An unregistered trade mark is very similar to a registered trade mark, except that it is not formally registered with IPONZ. It grants you the same rights and protections as having a registered trade mark. However, it must meet higher standards to be a valid unregistered trade mark and is harder to protect if someone infringes on your rights. To be a valid unregistered trade mark, your trade mark must:

  • have acquired a substantial reputation in your market; and 
  • be unique enough for customers to identify it from other businesses.

It is always preferable to register your trade mark, as this will guarantee your protection rights.

Mistake #2: Not Labelling Your Trade Mark

Once your trade mark has been registered or is valid, you can label it so that others are aware. A common trade mark mistake e-commerce businesses make is not labelling their trade mark material. This defeats the purpose of having a registered or unregistered trade mark because you still risk others not knowing that the content is trade marked. 

To avoid this, you can label registered trade marks with the ® symbol, and you can label unregistered trade marks with the ™ symbol.

Mistake #3: Not Managing Your Trade Mark

Another common mistake e-commerce businesses make is not managing their trade marks. After you have established your trade mark in your business, it is your responsibility to maintain it and protect it. You can renew a trade mark every ten years. It is important to do this because if you do not, another business may register a trade mark the same or similar to yours. The best way to maintain your trade mark is to be vigilant about other businesses in your market. You can keep an eye out for any other works that seem similar to yours. If you think someone has infringed your trade mark rights, you may wish to take legal action. In this situation, it is best to seek legal advice.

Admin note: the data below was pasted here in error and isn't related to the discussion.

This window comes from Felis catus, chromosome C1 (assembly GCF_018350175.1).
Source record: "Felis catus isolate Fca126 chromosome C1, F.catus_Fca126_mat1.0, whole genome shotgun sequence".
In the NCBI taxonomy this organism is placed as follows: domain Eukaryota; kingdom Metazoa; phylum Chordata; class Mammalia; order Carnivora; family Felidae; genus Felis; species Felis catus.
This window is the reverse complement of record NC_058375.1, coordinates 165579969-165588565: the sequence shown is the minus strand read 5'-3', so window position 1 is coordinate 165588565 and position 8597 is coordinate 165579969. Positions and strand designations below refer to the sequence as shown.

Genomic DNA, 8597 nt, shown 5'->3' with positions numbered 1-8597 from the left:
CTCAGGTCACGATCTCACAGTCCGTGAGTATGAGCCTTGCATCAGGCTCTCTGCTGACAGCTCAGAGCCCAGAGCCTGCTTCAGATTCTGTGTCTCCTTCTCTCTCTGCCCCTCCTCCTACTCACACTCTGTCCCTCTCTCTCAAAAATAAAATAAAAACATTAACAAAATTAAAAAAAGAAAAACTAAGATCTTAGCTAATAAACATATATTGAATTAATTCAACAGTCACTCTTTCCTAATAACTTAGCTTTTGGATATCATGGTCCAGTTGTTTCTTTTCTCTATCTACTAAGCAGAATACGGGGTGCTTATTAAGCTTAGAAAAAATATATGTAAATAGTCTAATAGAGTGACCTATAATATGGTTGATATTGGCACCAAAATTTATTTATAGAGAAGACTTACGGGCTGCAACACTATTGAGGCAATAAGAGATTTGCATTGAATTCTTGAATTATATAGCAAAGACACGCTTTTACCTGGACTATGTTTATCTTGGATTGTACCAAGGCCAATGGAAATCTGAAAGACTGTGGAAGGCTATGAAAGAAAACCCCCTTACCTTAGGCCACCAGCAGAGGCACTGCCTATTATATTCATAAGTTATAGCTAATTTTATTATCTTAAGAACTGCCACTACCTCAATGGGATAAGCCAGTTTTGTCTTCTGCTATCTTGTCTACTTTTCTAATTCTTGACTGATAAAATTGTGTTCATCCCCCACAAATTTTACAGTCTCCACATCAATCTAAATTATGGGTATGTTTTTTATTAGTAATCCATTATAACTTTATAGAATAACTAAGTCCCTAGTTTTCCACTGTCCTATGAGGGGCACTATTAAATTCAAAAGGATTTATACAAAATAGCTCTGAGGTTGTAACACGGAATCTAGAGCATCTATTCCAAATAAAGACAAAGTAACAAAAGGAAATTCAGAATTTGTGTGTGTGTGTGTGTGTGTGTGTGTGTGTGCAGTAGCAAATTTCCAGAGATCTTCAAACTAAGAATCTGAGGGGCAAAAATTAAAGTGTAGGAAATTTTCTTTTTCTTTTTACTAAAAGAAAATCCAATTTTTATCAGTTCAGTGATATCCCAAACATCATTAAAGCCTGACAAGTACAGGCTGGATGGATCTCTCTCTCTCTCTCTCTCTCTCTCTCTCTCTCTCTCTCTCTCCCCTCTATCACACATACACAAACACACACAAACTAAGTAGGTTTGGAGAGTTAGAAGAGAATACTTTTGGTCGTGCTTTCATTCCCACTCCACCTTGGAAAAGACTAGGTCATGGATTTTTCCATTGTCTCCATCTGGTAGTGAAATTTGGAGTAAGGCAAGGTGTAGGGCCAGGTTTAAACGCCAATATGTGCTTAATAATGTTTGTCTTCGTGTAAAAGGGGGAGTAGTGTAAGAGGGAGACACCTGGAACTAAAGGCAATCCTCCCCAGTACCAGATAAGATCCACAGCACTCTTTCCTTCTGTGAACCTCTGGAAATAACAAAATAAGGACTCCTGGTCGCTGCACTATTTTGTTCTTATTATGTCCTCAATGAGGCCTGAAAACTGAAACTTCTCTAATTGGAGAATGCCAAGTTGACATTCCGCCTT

You can maintain secrecy about your trade mark or surrounding works and set clear boundaries with those who work with you when it comes to your intellectual property. One way to do this is with a licence agreement.

Key Takeaways

There are three common trade mark mistakes that e-commerce businesses make. They are:

  • not registering or validating trade marks;
  • not labelling trade marks; and 
  • not managing trade marks.

There are steps you can take to remedy these mistakes and protect your intellectual property. If you require any assistance with trade marks in your e-commerce business, LegalVision’s experienced intellectual property lawyers can help. Contact us on 0800 005 570 or fill out the form on this page.

Frequently Asked Questions

What is a licence agreement?

A licence agreement is a contract between an intellectual property owner and another to allow the other party to use the intellectual property. It has no impact on the ownership of intellectual property.

How much does it cost to register a trade mark?

The cost of registering a trade mark is $100 per class you register it with.

How long does trade mark registration last?

Trade mark registration lasts 10 years before you need to renew it.